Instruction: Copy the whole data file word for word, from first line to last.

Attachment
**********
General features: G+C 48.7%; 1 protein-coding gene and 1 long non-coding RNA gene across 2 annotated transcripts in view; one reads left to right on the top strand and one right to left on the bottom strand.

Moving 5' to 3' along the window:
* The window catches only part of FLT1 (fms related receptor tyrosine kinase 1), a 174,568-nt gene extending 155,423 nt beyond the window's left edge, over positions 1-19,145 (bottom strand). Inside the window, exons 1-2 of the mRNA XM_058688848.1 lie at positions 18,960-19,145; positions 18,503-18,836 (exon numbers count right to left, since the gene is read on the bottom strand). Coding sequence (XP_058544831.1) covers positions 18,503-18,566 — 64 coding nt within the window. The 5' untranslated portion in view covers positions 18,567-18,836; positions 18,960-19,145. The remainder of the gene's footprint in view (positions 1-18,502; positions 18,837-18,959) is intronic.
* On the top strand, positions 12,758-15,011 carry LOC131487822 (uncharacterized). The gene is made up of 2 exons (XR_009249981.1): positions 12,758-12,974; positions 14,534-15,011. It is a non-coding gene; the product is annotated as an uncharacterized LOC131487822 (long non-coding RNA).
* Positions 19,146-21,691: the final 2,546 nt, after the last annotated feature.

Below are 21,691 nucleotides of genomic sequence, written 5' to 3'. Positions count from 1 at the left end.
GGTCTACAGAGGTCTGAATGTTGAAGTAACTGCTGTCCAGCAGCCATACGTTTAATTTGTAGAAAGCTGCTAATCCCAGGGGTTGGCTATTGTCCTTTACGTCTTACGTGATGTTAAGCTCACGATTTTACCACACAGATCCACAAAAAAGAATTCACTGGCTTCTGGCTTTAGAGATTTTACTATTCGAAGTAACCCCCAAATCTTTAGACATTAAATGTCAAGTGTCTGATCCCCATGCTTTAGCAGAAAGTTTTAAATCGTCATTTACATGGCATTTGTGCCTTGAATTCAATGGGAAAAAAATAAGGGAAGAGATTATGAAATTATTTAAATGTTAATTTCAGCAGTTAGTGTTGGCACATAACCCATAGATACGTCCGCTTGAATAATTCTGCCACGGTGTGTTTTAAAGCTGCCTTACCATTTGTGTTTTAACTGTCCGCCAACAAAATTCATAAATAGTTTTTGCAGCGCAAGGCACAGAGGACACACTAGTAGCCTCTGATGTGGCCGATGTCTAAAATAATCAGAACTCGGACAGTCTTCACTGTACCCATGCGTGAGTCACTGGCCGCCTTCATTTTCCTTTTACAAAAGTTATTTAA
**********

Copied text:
General features: G+C 48.7%; 1 protein-coding gene and 1 long non-coding RNA gene across 2 annotated transcripts in view; one reads left to right on the top strand and one right to left on the bottom strand.

Moving 5' to 3' along the window:
* The window catches only part of FLT1 (fms related receptor tyrosine kinase 1), a 174,568-nt gene extending 155,423 nt beyond the window's left edge, over positions 1-19,145 (bottom strand). Inside the window, exons 1-2 of the mRNA XM_058688848.1 lie at positions 18,960-19,145; positions 18,503-18,836 (exon numbers count right to left, since the gene is read on the bottom strand). Coding sequence (XP_058544831.1) covers positions 18,503-18,566 — 64 coding nt within the window. The 5' untranslated portion in view covers positions 18,567-18,836; positions 18,960-19,145. The remainder of the gene's footprint in view (positions 1-18,502; positions 18,837-18,959) is intronic.
* On the top strand, positions 12,758-15,011 carry LOC131487822 (uncharacterized). The gene is made up of 2 exons (XR_009249981.1): positions 12,758-12,974; positions 14,534-15,011. It is a non-coding gene; the product is annotated as an uncharacterized LOC131487822 (long non-coding RNA).
* Positions 19,146-21,691: the final 2,546 nt, after the last annotated feature.

Below are 21,691 nucleotides of genomic sequence, written 5' to 3'. Positions count from 1 at the left end.
GGTCTACAGAGGTCTGAATGTTGAAGTAACTGCTGTCCAGCAGCCATACGTTTAATTTGTAGAAAGCTGCTAATCCCAGGGGTTGGCTATTGTCCTTTACGTCTTACGTGATGTTAAGCTCACGATTTTACCACACAGATCCACAAAAAAGAATTCACTGGCTTCTGGCTTTAGAGATTTTACTATTCGAAGTAACCCCCAAATCTTTAGACATTAAATGTCAAGTGTCTGATCCCCATGCTTTAGCAGAAAGTTTTAAATCGTCATTTACATGGCATTTGTGCCTTGAATTCAATGGGAAAAAAATAAGGGAAGAGATTATGAAATTATTTAAATGTTAATTTCAGCAGTTAGTGTTGGCACATAACCCATAGATACGTCCGCTTGAATAATTCTGCCACGGTGTGTTTTAAAGCTGCCTTACCATTTGTGTTTTAACTGTCCGCCAACAAAATTCATAAATAGTTTTTGCAGCGCAAGGCACAGAGGACACACTAGTAGCCTCTGATGTGGCCGATGTCTAAAATAATCAGAACTCGGACAGTCTTCACTGTACCCATGCGTGAGTCACTGGCCGCCTTCATTTTCCTTTTACAAAAGTTATTTAA